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Dudley Edwards

More Muscle for the ‘Workers’ Parliaments’

(March 1980)

From Militant, No. 495, 21 March 1980, p. 7.
Transcribed by Iain Dalton.
Marked up by Einde O’Callaghan for the Encyclopaedia of Trotskyism On-Line (ETOL).

The forthcoming National Conference of Trades Councils, meeting in April, gives a great opportunity to make the trades councils still more effective in the struggles that face the labour movement.

Included on the conference agenda will be a resolution, which if passed and then endorsed by the TUC, could have a big effect in enhancing the authority of trades councils throughout the country. It has already been endorsed by the Trades Councils Association.

This resolution has been submitted by the Brighton, Hove and District Trades Union Council. It requests the General Council of the TUC to reconsider the possibility of direct representation of shop stewards’ committees and joint councils on local trades councils.

Should such representations be agreed, it would enable trades councils to become the real ‘workers’ parliaments’ they were originally intended to be.

Powers reduced

Over the years the trades councils were reduced to purely advisory bodies with little real authority to effectively co-ordinate the local industrial struggles of the workers.

This was not always so. As a matter of fact it was on the initiative of the trades councils which preceded it that the TUC itself was created. At the first two conferences of the TUC in the 19th Century a large number of delegates actually came from trades councils.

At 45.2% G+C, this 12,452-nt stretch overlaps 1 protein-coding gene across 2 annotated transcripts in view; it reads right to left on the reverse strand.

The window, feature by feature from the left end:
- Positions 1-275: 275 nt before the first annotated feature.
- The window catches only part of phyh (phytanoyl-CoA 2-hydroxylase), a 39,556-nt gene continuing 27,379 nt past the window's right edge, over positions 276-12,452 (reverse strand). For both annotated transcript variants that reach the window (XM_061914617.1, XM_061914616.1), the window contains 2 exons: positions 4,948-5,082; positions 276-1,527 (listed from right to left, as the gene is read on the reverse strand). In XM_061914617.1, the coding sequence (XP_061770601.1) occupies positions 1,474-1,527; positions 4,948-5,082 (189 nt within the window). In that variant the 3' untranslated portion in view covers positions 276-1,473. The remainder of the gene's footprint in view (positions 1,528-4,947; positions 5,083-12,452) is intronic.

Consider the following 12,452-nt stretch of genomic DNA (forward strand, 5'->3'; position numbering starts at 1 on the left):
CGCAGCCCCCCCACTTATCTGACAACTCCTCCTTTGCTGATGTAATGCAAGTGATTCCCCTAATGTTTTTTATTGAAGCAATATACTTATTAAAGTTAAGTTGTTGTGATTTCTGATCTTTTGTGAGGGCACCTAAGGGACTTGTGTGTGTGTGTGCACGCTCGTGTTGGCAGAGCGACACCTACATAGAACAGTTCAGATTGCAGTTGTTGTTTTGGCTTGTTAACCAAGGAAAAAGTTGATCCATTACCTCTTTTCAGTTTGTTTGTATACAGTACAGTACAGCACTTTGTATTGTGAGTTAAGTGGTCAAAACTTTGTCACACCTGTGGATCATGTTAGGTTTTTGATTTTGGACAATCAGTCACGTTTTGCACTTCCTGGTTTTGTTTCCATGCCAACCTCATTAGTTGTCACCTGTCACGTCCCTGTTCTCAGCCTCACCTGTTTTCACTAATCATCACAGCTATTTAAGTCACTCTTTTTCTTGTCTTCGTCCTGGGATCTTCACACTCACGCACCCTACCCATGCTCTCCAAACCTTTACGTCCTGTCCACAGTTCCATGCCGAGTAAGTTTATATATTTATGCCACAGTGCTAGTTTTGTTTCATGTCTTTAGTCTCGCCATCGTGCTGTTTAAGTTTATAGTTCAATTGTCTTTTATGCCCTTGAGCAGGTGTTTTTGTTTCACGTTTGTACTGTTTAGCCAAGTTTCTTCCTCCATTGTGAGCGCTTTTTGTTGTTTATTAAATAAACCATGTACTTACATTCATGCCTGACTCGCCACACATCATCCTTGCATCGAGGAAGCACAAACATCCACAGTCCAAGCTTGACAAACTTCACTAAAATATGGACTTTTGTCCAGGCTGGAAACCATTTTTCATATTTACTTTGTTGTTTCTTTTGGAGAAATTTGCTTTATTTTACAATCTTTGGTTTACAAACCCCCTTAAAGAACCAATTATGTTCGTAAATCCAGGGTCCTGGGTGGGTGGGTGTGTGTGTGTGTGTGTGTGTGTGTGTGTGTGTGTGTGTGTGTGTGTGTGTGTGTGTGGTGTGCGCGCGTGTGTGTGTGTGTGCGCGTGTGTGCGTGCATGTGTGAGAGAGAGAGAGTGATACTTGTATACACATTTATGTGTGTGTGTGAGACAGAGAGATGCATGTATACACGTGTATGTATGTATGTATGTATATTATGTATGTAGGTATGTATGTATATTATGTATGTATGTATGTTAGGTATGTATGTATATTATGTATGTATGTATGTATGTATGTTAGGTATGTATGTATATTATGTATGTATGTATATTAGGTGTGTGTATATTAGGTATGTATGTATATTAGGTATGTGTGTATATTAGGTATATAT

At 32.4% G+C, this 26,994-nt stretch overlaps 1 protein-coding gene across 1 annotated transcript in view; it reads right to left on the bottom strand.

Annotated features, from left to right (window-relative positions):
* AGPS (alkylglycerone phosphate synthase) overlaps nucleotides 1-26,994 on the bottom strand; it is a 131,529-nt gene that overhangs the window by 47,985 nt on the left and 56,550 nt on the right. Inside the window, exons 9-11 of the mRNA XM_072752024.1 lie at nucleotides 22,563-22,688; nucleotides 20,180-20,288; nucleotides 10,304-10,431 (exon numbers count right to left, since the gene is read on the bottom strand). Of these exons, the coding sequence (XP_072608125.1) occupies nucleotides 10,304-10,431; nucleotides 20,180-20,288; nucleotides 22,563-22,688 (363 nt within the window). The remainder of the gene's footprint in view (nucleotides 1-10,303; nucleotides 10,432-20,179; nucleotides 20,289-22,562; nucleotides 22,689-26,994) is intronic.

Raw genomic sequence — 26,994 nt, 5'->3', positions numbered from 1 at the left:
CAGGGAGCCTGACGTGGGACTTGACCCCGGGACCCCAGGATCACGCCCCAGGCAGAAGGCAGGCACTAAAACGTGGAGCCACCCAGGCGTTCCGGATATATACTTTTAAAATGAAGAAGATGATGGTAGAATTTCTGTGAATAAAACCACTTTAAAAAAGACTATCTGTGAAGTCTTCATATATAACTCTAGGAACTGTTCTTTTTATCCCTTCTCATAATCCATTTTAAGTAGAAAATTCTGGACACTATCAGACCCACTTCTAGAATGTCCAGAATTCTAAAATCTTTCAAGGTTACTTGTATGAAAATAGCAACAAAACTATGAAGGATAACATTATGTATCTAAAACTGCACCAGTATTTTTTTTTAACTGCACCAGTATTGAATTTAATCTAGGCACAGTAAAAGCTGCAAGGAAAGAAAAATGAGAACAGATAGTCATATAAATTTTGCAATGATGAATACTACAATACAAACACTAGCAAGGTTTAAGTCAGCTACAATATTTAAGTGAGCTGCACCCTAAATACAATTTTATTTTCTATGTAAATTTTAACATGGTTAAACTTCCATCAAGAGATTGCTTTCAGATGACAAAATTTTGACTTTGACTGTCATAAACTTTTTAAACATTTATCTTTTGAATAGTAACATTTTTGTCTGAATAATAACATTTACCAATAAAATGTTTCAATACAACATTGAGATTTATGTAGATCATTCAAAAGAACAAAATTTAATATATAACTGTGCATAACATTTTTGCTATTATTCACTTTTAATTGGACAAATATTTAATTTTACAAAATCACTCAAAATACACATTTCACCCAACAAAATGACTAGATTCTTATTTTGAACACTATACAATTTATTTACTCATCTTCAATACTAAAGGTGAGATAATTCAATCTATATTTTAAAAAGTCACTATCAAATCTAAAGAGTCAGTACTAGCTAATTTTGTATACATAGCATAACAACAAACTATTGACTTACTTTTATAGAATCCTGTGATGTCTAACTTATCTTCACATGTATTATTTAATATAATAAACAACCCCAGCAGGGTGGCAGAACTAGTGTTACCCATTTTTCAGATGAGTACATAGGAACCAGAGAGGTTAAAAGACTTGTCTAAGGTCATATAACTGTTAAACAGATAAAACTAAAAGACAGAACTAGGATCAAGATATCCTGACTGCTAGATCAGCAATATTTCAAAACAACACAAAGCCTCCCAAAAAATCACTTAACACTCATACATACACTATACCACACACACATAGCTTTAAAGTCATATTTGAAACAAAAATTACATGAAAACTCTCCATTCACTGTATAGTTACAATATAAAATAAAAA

Later the powers of trades councils were unfortunately whittled away and finally their delegates to Trades Union Congresses were excluded.

Historical circumstances no doubt justified the change in the form of election to TUC, and given the complicated structure of the British trade union movement it was probably inevitable that the number of TC delegates had to be restricted.

In spite of this, even though shorn of any real powers, the trades councils continued to play a vital part in building the unity of organised workers. Today the whole movement is moving into a period of sharp industrial struggles against the attacks of the most anti trade union government for generations.

It is therefore essential that the shop stewards, who today are the life-blood of the trade union movement, should be directly represented on the trades council.

In the general strike of 1926 the trades councils played an absolutely indispensable organising role, despite the absence of direct contact with the factories, and what is happening today on the industrial field clearly shows that the possibility of a general strike cannot be ruled out in the years ahead.

The resolution to be moved by the Brighton and Hove Trades Council seeks to establish direct links with the stewards representing the majority of workers in factories and offices, without in any way impinging on the rights and responsibilities of union branches which would continue to constitute the main body of trades councils.

The struggles of the working class will need an effective trades council movement in the years ahead. The steps outlined in Brighton’s resolution could play a vital role in their development.

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Last updated: 3 June 2016